Paper 2019/156
Efficient Constructions for Almosteverywhere Secure Computation
Siddhartha Jayanti, Srinivasan Raghuraman, and Nikhil Vyas
Abstract
The importance of efficient MPC in today's world needs no retelling. An obvious barebones requirement to execute protocols for MPC is the ability of parties to communicate with each other. Traditionally, we solve this problem by assuming that every pair of parties in the network share a dedicated secure link that enables reliable message transmission. This assumption is clearly impractical as the number of nodes in the network grows, as it has today. In their seminal work, Dwork, Peleg, Pippenger and Upfal introduced the notion of almosteverywhere secure primitives in an effort to model the reality of large scale global networks and study the impact of limited connectivity on the properties of fundamental faulttolerant distributed tasks. In this model, the underlying communication network is sparse and hence some nodes may not even be in a position to participate in the protocol (all their neighbors may be corrupt, for instance). A protocol for almost everywhere reliable message transmission, which would guarantee that a large subset of the network can transmit messages to each other reliably, implies a protocol for almosteverywhere agreement where nodes are required to agree on a value despite malicious or byzantine behavior of some subset of nodes, and an almosteverywhere agreement protocol implies a protocol almosteverywhere secure MPC that is unconditionally or informationtheoretically secure. The parameters of interest are the degree $d$ of the network, the number $t$ of corrupted nodes that can be tolerated and the number $x$ of nodes that the protocol may give up. Prior work achieves $d = O(1)$ for $t = O(n/\log n)$ and $d = O(\log^{q}n)$ for $t = O(n)$ for some fixed constant $q > 1$. In this work, we first derive message protocols which are efficient with respect to the total number of computations done across the network. We use this result to show an abundance of networks with $d = O(1)$ that are resilient to $t = O(n)$ random corruptions. This randomized result helps us build networks which are resistant to worstcase adversaries. In particular, we improve the state of the art in the almost everywhere reliable message transmission problem in the worstcase adversary model by showing the existence of an abundance of networks that satisfy $d = O(\log n)$ for $t = O(n)$, thus making progress on this question after nearly a decade. Finally, we define a new adversarial model of corruptions that is suitable for networks shared amongst a large group of corporations that: (1) do not trust each other, and (2) may collude, and construct optimal networks achieving $d = O(1)$ for $t = O(n)$ in this model.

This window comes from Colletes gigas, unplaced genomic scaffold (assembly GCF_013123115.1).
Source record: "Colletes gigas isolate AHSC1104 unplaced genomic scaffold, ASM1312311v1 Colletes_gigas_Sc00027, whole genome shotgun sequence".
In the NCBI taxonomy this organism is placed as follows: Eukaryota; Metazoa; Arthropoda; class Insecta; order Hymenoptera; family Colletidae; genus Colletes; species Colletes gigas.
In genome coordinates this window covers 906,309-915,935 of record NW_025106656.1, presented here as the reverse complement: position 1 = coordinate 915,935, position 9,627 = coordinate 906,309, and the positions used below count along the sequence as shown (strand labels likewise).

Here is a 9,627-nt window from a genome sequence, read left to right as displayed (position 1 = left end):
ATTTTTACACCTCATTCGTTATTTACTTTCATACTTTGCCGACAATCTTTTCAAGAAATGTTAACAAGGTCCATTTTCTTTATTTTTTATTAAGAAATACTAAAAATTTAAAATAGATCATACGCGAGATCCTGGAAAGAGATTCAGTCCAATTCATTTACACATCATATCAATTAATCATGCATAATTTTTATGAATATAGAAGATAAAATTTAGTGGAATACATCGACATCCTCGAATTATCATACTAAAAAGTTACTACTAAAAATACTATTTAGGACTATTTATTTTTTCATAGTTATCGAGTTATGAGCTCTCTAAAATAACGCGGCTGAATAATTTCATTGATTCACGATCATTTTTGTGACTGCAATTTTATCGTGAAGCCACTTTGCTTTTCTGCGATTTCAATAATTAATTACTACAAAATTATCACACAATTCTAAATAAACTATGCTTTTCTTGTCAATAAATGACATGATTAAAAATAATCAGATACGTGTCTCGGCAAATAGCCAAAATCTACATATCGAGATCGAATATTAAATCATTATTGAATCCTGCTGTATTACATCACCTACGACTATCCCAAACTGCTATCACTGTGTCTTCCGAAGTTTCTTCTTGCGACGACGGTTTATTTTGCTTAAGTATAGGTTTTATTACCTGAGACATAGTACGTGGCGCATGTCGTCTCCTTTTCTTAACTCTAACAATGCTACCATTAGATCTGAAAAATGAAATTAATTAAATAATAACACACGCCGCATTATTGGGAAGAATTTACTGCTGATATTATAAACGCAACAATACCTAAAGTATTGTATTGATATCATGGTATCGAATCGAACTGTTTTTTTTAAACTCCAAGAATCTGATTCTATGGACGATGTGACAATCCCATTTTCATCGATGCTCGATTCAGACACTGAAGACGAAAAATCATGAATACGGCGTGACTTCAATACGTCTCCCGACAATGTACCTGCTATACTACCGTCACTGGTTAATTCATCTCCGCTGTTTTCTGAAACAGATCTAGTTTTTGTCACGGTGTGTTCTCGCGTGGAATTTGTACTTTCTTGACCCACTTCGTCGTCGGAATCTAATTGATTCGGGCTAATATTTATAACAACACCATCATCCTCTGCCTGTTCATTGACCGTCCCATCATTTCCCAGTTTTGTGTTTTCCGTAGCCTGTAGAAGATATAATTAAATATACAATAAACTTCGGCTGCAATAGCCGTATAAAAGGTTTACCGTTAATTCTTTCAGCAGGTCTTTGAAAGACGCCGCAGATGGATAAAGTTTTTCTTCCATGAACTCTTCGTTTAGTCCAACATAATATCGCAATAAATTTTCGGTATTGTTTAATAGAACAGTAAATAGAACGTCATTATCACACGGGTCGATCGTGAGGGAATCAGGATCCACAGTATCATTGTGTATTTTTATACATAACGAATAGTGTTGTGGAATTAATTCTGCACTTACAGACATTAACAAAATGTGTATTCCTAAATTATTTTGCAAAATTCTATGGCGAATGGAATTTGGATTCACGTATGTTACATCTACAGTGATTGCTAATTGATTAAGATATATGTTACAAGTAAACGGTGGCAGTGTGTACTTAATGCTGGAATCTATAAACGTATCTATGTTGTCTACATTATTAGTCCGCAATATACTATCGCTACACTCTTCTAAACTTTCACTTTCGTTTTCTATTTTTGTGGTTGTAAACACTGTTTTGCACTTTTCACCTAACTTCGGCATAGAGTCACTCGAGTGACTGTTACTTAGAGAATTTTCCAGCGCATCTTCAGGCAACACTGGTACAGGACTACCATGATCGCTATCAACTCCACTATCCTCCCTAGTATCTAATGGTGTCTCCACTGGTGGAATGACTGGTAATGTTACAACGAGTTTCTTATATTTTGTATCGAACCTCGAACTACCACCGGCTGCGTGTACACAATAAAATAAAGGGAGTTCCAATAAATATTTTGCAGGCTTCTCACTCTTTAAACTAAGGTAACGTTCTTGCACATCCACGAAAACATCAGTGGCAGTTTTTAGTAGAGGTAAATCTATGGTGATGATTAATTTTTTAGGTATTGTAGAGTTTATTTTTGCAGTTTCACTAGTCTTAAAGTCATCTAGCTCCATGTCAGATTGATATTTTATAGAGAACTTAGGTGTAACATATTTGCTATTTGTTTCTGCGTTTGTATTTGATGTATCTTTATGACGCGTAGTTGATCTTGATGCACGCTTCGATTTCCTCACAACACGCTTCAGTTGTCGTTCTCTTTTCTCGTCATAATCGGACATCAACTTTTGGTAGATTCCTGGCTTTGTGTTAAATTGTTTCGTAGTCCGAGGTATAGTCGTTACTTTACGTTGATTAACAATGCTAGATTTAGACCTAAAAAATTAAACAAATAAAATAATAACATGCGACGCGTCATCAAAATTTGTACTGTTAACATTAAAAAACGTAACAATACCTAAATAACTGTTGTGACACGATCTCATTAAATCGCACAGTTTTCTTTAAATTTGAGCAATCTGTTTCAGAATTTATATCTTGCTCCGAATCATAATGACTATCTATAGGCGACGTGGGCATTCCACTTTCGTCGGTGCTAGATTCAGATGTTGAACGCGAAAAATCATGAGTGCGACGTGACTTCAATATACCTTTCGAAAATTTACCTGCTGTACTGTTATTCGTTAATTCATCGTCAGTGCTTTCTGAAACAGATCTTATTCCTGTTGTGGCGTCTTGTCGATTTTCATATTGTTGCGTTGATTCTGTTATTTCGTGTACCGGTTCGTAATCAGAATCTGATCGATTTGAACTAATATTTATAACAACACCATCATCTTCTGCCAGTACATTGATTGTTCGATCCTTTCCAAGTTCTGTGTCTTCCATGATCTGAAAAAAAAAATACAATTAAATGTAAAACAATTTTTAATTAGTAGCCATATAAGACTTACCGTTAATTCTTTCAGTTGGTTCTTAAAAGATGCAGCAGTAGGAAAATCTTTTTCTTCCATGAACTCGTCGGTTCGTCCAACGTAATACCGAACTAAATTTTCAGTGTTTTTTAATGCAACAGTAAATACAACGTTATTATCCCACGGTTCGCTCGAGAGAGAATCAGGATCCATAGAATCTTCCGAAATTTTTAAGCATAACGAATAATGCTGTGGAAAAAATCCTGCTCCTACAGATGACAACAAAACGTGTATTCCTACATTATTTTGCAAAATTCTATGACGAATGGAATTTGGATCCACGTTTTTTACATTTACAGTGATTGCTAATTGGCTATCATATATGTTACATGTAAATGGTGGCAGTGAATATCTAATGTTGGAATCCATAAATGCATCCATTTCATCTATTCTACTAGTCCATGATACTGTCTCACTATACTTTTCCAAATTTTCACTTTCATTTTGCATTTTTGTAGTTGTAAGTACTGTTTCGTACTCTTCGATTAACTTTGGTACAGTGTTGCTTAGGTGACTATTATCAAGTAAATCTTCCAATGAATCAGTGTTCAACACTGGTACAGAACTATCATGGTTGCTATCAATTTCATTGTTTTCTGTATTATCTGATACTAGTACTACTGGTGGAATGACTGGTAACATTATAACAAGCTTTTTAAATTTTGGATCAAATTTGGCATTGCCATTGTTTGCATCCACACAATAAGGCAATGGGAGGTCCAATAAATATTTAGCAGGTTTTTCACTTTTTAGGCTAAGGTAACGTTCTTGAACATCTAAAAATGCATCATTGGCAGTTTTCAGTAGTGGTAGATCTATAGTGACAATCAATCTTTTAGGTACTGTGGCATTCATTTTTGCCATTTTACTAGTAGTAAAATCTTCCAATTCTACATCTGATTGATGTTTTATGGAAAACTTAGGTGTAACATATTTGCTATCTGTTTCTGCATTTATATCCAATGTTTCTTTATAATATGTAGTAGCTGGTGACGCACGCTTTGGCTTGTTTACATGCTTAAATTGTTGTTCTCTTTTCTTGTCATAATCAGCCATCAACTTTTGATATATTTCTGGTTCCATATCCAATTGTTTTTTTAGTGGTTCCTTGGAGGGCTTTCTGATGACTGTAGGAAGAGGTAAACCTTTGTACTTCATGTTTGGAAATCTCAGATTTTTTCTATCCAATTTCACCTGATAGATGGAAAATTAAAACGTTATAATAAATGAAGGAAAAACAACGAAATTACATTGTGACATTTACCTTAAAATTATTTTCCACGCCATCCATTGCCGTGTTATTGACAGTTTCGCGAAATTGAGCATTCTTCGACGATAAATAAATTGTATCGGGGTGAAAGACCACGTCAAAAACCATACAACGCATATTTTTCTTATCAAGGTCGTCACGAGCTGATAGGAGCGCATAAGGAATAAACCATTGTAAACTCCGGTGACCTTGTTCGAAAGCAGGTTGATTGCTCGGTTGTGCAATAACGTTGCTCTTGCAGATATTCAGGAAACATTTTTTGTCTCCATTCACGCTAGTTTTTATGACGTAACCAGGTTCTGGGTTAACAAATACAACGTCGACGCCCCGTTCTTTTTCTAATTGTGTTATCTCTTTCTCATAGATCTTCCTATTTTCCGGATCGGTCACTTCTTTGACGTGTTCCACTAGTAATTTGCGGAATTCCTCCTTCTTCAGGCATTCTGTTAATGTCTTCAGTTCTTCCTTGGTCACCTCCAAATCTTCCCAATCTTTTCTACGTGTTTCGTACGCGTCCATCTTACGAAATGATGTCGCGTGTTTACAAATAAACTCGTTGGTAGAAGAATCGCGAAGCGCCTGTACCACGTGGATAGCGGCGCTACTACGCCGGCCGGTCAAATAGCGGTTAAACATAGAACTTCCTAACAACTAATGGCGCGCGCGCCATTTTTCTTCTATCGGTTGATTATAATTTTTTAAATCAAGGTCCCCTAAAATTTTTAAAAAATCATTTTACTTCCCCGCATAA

Metadata
 Available format(s)
 Category
 Cryptographic protocols
 Publication info
 Preprint. Minor revision.
 Keywords
 MPCalmosteverywherebyzantine faulttolerance
 Contact author(s)

jayanti @ mit edu
srirag @ mit edu
nikhilv @ mit edu  History
 20190220: received
 Short URL
 https://ia.cr/2019/156
 License

CC BY
BibTeX
@misc{cryptoeprint:2019/156, author = {Siddhartha Jayanti and Srinivasan Raghuraman and Nikhil Vyas}, title = {Efficient Constructions for Almosteverywhere Secure Computation}, howpublished = {Cryptology ePrint Archive, Paper 2019/156}, year = {2019}, note = {\url{https://eprint.iacr.org/2019/156}}, url = {https://eprint.iacr.org/2019/156} }